Monday, October 22, 2007

Jim Wooten on Clarence Thomas

From the Atlanta Journal-Constitution:
Justice Thomas landed the right job for himself — and America

By Jim Wooten | Friday, October 19, 2007, 08:47 PM

But for the failure of any law firm in Savannah or Atlanta to offer him a job out of Yale Law School, U.S. Supreme Court Justice Clarence Thomas would likely have wound up as a tax lawyer working corporate finance in the bowels of a big Southern law firm.

Praise thee, rejection.

“I didn’t go to law school thinking about living in New York or living in D.C.,” Thomas told The Atlanta Press Club last week. “I wanted to come back to Savannah” to work with the now-dissolved law firm of former state Rep. Bobby Hill. Though memories differ on whether the firm offered him a job upon his graduation from Yale, Thomas remembers rejection there and among the big firms in Atlanta. “That was a time of dashed hope and expectations and frustration,” he said. “To say I was frustrated is an understatement. I was absolutely despondent about it. It was one of those times I got to see just how difficult it was to deal with rejection.”

Critics hear Thomas talk about such memories and hear an angry and bitter man at the top of the world with a chip on his shoulder. That is not, frankly, the man who showed up in Atlanta last week, either at the press club luncheon or later at a book-signing sponsored by the Federalist Society and the Washington-based Heritage Foundation, both organizations that would champion the originalist philosophy Thomas brings to the court. At the Federalist-Heritage event, an adoring crowd of 900 people stood in a line that snaked around the walls of a banquet-size room waiting for a signed copy of “My Grandfather’s Son,” a remembrance of his grandparents’ life lessons.

It’s unfortunate that more of the Thomas critics don’t see — or actually hear — the man behind the caricature they have created. Thomas is, in my view, among the most wronged of the honorable public figures in American life. While there’s no value in revisiting his confirmation, the truth is that it was a smear directed at a man who held the “wrong” views for his skin color. He was the collateral damage of the abortion wars. He was asked at both events about the Anita Hill episode and why he’d revisited it in the book. “Well, if I left it out you would be asking me the opposite,” he told the press club.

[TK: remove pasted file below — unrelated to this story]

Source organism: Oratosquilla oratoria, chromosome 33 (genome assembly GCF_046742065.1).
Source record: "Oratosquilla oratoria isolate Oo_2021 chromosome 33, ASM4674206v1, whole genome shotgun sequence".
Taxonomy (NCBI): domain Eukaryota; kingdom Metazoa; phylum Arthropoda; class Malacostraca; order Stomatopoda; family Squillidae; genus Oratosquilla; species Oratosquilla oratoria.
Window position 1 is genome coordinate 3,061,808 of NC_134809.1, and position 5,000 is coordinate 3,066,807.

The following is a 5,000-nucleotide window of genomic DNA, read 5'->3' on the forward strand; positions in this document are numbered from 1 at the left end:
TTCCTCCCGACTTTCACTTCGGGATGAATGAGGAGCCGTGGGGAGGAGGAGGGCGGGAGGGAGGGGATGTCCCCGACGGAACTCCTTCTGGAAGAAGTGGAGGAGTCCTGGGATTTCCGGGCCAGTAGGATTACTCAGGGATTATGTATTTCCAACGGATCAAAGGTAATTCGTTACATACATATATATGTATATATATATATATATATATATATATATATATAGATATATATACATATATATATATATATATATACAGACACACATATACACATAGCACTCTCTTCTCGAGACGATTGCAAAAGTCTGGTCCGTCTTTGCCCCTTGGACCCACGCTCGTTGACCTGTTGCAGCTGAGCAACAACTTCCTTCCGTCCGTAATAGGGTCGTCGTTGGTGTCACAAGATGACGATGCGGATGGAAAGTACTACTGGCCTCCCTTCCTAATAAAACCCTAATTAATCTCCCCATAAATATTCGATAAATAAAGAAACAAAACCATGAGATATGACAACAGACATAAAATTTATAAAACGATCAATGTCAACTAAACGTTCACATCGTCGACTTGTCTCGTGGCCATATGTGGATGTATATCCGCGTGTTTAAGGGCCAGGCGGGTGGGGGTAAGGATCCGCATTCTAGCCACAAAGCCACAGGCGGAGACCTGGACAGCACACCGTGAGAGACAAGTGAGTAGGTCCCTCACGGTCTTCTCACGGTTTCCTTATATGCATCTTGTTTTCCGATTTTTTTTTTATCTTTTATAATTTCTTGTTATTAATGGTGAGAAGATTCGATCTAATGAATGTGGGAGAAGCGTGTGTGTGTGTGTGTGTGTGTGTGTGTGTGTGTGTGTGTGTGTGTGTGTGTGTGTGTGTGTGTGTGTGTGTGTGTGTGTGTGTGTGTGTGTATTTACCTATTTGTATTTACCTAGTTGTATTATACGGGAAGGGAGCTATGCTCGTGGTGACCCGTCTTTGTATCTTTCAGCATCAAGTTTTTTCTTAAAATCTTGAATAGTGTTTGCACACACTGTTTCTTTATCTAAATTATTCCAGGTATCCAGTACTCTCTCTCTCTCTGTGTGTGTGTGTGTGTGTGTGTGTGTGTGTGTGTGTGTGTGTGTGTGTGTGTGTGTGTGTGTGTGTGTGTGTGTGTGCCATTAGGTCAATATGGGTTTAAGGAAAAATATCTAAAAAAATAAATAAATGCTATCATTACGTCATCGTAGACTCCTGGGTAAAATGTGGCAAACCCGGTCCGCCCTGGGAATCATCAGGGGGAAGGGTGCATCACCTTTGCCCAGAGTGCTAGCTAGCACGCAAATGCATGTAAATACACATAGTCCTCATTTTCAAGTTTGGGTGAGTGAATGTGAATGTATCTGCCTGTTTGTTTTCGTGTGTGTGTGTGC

Listening to a Southerner residing elsewhere talk about place, and the good people who lived there, is to feel an immediate affinity — as Georgians undoubtedly would with Thomas.

“So much written about the South and places like Savannah is written through the prism of what was wrong,” said Thomas. “Of course there was lots that was wrong. I don’t have to go over that. We all know. It was the ’40s and the ’50s and the ’60s. But there’s a lot that was good.

“Out in Liberty County, the family members there out on the farm, these people were good people. There was something about them. There was no sort of vision. There was no notion that they would be doing any more than the sort of hard labor that they had been assigned to, or had been assigned to them. And yet, they endured, they persevered and they stayed positive.

“There was something that needed to be said about them.” Over the years, he said, “I have thought that my grandparents were saying ‘remember us.’ This book is to leave a record of that. …”

“I would hope there is in this book something that would give hope to this young man sitting here or to someone who is going through struggle. Maybe there’s something when they’re sitting down and studying math and it’s hard and they can see that doors will be opened for me, or someone who has a disability, or someone who has a financial challenge, they can say, ‘look, it is going to be OK if I keep at it.’ “

A bitter man? That is, I think, a fantasy of the left, of critics who can never acknowledge that their political basis for trying to destroy his professional life was cheap and frivolous.

We can return later to the newsworthy observations, to his judicial philosophy, to the accounts of life on the bench.

But for this day, the man before us is a Southerner remembering home and people and place. “It’s home,” he said. “I truly miss home. … I left here, and I was trying when I stopped in Washington, D.C., in 1979, I was trying to get home.”

I am torn. No true Southerner who’s ever lived elsewhere could fail to understanding the yearnings to come back. I do. But he now serves America — and I want him there, on the U.S. Supreme Court, for always.

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